Comrade Tito died on this day in 1980. Thirty-one years later the death of Josip Broz Tito is little more than a moment in history. Yugoslavia is no more, wars between nations have largely been subdued if not permanently ended and save Slovenia, which has made good use of the “congestion of history” in the late 80s and early 90s, most of the ex-YU countries are at different stages of what is lovingly knows as “Euro-Atlantic Integration Process”. But just exactly where are they headed? Back to where they once already were?
Lep Dan Za Smrt (A Good Day To Die) by Dan D
The main difference between the EU and Yugoslavia can be described using Marxist terms: The neglected German philosopher postulated that every society first needs to establish an economic infrastructure upon which it builds the social superstructure. Yugoslavia under Tito and later went in the opposite direction. It first established the superstructure and then attempted (and failed spectacularly) to adapt the economic infrastructure accordingly. In this respect the EU is much more of a Marxist project than Yugoslavia ever was I know some of you are rolling under the table in a spasm, foaming at the mouth after reading this, but it’s true.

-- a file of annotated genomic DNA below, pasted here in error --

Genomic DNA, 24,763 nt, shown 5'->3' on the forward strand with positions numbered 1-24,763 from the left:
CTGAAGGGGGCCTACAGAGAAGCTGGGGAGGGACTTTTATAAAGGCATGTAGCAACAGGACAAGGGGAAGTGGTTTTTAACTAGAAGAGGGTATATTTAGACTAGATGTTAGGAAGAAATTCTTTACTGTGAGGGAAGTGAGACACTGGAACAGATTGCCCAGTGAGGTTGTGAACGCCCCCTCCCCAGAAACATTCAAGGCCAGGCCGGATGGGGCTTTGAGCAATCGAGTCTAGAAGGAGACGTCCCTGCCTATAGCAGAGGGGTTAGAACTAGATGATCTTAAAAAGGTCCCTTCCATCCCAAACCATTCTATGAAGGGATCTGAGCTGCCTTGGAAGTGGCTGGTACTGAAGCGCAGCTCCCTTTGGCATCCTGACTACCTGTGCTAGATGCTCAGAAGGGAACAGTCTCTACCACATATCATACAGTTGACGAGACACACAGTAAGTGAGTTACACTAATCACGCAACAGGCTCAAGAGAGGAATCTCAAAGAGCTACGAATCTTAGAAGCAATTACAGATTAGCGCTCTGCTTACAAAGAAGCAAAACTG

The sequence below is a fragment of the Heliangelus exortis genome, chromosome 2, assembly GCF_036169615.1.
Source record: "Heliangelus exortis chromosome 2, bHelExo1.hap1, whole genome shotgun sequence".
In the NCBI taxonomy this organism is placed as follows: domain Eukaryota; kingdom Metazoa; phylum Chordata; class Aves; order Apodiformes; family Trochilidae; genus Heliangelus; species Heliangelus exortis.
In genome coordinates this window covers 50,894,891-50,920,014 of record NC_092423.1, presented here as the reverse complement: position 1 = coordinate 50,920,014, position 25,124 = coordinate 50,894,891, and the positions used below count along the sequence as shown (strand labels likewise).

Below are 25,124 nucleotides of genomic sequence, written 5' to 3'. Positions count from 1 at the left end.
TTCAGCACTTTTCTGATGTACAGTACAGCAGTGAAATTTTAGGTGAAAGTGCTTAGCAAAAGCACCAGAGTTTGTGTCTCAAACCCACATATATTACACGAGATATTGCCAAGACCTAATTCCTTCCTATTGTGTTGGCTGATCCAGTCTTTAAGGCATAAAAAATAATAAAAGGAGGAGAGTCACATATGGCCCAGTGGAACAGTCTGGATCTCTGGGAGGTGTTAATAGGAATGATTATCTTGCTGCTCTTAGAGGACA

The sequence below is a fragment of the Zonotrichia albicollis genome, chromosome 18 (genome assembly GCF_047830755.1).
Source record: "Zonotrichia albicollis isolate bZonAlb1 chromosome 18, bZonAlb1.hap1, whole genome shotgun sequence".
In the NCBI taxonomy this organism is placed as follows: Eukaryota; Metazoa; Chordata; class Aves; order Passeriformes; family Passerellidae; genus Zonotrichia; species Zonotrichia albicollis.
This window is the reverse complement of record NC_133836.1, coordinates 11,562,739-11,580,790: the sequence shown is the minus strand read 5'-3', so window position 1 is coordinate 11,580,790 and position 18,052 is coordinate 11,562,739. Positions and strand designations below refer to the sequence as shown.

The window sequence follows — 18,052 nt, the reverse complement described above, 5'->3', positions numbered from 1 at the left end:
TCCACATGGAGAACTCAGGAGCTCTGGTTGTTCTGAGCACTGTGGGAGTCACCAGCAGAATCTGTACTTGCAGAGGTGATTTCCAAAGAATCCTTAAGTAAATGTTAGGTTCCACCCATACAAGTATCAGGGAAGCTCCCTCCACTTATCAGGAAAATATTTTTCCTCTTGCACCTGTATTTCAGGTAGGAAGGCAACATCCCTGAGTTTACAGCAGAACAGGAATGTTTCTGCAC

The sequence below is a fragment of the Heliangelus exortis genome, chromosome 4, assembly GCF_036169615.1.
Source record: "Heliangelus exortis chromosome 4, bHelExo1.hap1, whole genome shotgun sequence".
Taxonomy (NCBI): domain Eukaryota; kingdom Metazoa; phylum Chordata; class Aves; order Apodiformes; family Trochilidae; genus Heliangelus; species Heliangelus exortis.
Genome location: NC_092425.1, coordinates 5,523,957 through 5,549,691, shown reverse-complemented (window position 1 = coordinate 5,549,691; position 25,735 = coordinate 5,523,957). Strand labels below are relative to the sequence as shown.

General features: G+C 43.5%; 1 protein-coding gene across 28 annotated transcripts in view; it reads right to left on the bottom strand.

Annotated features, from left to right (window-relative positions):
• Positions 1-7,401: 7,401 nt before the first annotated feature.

Today, the part of EU which has money is pumping shitload of cash and guarantees into the part of EU that has none. Some EU members are talking about scrubbing the Schengen treaty and reinstituting border checkpoints when they see fit (“special circumstances” cited by France and Italy being the broadest of excuses this side of Jupiter). And, lest we forget, places like Hungary and Finland are making people nervous by either passing constitution that would make 19h century blush or bringing anti-Europe fundamentalists within inches of actually running the country. Not to mention the fact that right-wing nationalists are flourishing all around Europe as well.
What was once Yugoslavia saw this film already: the developed republics (mostly Slovenia) were pumping money into the bottomless pit that was the rest of Yugoslavia without hope of ever seeing it again, borders were drawn, re-drawn and fought over, all the while most of the republics succumbed to the spell of nationalist movements and the charisma of its leaders, including (but not limited to) Slobodan Milošević and Franjo Tuđman.
Historically, every multi-national entity Slovenia (or any other ex-Yu republic) was ever a part of, disintegrated in blood-shed. And to continue with Marxist theme, history tends to repeat itself. First as a tragedy and then as a farce.
BTW: The music video above is by Slovene band Dan D and is using images of Tito’s funeral as a backdrop to what is possibly one of their best tunes, even though it is a cover as the song is originally by Niet.